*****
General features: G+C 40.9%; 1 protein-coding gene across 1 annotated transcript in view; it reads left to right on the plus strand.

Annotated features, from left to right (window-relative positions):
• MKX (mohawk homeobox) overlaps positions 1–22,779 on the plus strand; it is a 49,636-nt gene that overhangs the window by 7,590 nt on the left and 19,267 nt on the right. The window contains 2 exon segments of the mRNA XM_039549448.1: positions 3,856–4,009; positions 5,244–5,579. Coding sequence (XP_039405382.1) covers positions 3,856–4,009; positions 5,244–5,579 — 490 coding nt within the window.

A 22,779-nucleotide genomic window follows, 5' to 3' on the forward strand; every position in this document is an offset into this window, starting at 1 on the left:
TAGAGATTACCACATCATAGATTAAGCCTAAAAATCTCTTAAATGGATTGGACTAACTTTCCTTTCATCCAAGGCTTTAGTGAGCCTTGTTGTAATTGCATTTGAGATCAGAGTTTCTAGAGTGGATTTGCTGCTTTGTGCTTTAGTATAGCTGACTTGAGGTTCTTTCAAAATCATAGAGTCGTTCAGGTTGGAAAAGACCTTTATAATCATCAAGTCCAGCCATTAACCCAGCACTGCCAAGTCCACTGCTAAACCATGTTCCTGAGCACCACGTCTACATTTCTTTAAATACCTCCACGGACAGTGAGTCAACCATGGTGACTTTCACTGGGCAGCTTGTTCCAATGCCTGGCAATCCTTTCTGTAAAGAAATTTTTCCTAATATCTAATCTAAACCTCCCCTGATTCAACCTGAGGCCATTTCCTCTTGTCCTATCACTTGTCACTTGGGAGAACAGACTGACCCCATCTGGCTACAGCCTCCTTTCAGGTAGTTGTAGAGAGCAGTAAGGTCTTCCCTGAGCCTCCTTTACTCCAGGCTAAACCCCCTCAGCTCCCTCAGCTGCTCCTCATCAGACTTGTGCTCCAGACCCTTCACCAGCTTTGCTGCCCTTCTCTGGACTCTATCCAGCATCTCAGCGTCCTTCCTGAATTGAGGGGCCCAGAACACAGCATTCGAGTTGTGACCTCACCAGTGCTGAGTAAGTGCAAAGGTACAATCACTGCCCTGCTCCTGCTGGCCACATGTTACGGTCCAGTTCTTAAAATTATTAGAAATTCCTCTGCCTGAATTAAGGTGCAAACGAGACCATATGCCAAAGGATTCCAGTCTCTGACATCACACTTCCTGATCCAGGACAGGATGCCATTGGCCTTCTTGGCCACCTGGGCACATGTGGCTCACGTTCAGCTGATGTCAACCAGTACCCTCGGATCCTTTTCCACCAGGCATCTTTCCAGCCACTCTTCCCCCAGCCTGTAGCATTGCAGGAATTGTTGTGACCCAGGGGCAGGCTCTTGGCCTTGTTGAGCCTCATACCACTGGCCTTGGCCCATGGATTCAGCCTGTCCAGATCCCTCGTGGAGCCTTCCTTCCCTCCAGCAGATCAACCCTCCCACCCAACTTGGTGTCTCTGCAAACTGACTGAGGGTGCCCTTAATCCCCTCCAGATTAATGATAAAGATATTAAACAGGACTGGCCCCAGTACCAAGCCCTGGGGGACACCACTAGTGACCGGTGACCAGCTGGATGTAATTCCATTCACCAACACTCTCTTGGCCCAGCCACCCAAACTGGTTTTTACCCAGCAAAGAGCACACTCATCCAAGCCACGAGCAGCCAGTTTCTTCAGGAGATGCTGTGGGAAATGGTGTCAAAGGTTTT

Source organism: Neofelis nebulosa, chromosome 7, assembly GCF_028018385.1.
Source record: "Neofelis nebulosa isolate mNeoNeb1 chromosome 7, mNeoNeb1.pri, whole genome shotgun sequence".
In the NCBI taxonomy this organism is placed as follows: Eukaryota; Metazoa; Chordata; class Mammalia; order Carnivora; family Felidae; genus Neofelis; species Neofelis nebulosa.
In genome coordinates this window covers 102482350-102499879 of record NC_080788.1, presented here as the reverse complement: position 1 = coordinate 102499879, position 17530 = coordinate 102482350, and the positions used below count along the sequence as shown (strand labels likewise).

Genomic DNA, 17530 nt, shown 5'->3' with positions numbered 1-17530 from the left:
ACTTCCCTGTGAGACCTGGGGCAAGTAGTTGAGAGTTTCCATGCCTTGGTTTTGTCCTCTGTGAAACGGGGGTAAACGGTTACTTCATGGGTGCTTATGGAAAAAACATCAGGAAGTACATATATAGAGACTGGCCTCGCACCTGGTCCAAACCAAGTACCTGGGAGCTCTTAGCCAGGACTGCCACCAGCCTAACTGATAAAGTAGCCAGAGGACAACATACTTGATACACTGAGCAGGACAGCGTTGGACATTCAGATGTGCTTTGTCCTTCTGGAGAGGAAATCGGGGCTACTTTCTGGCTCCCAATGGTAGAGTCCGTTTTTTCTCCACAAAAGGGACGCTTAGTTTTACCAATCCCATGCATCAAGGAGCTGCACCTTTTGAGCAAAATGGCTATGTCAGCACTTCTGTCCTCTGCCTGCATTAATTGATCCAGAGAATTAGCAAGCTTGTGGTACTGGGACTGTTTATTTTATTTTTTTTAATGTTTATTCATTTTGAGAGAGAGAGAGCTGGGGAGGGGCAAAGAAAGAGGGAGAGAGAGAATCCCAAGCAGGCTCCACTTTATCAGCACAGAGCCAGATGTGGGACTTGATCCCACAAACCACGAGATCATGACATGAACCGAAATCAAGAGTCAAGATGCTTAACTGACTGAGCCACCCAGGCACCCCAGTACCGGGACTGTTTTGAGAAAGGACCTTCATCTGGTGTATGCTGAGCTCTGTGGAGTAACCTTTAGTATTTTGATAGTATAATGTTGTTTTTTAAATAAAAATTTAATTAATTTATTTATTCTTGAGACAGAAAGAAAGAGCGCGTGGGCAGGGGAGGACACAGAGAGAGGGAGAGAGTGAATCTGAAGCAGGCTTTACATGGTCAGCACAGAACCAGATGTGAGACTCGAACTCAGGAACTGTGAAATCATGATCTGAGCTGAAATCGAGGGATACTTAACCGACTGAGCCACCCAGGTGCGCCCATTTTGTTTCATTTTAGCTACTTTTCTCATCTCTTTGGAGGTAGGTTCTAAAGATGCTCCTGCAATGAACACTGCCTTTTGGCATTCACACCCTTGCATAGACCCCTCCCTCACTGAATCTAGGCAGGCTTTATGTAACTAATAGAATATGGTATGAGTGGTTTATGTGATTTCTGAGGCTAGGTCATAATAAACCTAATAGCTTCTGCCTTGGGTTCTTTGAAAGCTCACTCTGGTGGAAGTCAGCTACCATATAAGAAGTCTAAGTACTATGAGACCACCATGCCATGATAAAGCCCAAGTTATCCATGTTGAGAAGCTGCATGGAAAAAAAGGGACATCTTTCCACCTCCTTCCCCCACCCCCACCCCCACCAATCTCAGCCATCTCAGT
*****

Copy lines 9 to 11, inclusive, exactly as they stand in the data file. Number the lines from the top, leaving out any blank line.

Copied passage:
In genome coordinates this window covers 102482350-102499879 of record NC_080788.1, presented here as the reverse complement: position 1 = coordinate 102499879, position 17530 = coordinate 102482350, and the positions used below count along the sequence as shown (strand labels likewise).

Genomic DNA, 17530 nt, shown 5'->3' with positions numbered 1-17530 from the left:
ACTTCCCTGTGAGACCTGGGGCAAGTAGTTGAGAGTTTCCATGCCTTGGTTTTGTCCTCTGTGAAACGGGGGTAAACGGTTACTTCATGGGTGCTTATGGAAAAAACATCAGGAAGTACATATATAGAGACTGGCCTCGCACCTGGTCCAAACCAAGTACCTGGGAGCTCTTAGCCAGGACTGCCACCAGCCTAACTGATAAAGTAGCCAGAGGACAACATACTTGATACACTGAGCAGGACAGCGTTGGACATTCAGATGTGCTTTGTCCTTCTGGAGAGGAAATCGGGGCTACTTTCTGGCTCCCAATGGTAGAGTCCGTTTTTTCTCCACAAAAGGGACGCTTAGTTTTACCAATCCCATGCATCAAGGAGCTGCACCTTTTGAGCAAAATGGCTATGTCAGCACTTCTGTCCTCTGCCTGCATTAATTGATCCAGAGAATTAGCAAGCTTGTGGTACTGGGACTGTTTATTTTATTTTTTTTAATGTTTATTCATTTTGAGAGAGAGAGAGCTGGGGAGGGGCAAAGAAAGAGGGAGAGAGAGAATCCCAAGCAGGCTCCACTTTATCAGCACAGAGCCAGATGTGGGACTTGATCCCACAAACCACGAGATCATGACATGAACCGAAATCAAGAGTCAAGATGCTTAACTGACTGAGCCACCCAGGCACCCCAGTACCGGGACTGTTTTGAGAAAGGACCTTCATCTGGTGTATGCTGAGCTCTGTGGAGTAACCTTTAGTATTTTGATAGTATAATGTTGTTTTTTAAATAAAAATTTAATTAATTTATTTATTCTTGAGACAGAAAGAAAGAGCGCGTGGGCAGGGGAGGACACAGAGAGAGGGAGAGAGTGAATCTGAAGCAGGCTTTACATGGTCAGCACAGAACCAGATGTGAGACTCGAACTCAGGAACTGTGAAATCATGATCTGAGCTGAAATCGAGGGATACTTAACCGACTGAGCCACCCAGGTGCGCCCATTTTGTTTCATTTTAGCTACTTTTCTCATCTCTTTGGAGGTAGGTTCTAAAGATGCTCCTGCAATGAACACTGCCTTTTGGCATTCACACCCTTGCATAGACCCCTCCCTCACTGAATCTAGGCAGGCTTTATGTAACTAATAGAATATGGTATGAGTGGTTTATGTGATTTCTGAGGCTAGGTCATAATAAACCTAATAGCTTCTGCCTTGGGTTCTTTGAAAGCTCACTCTGGTGGAAGTCAGCTACCATATAAGAAGTCTAAGTACTATGAGACCACCATGCCATGATAAAGCCCAAGTTATCCATGTTGAGAAGCTGCATGGAAAAAAAGGGACATCTTTCCACCTCCTTCCCCCACCCCCACCCCCACCAATCTCAGCCATCTCAGT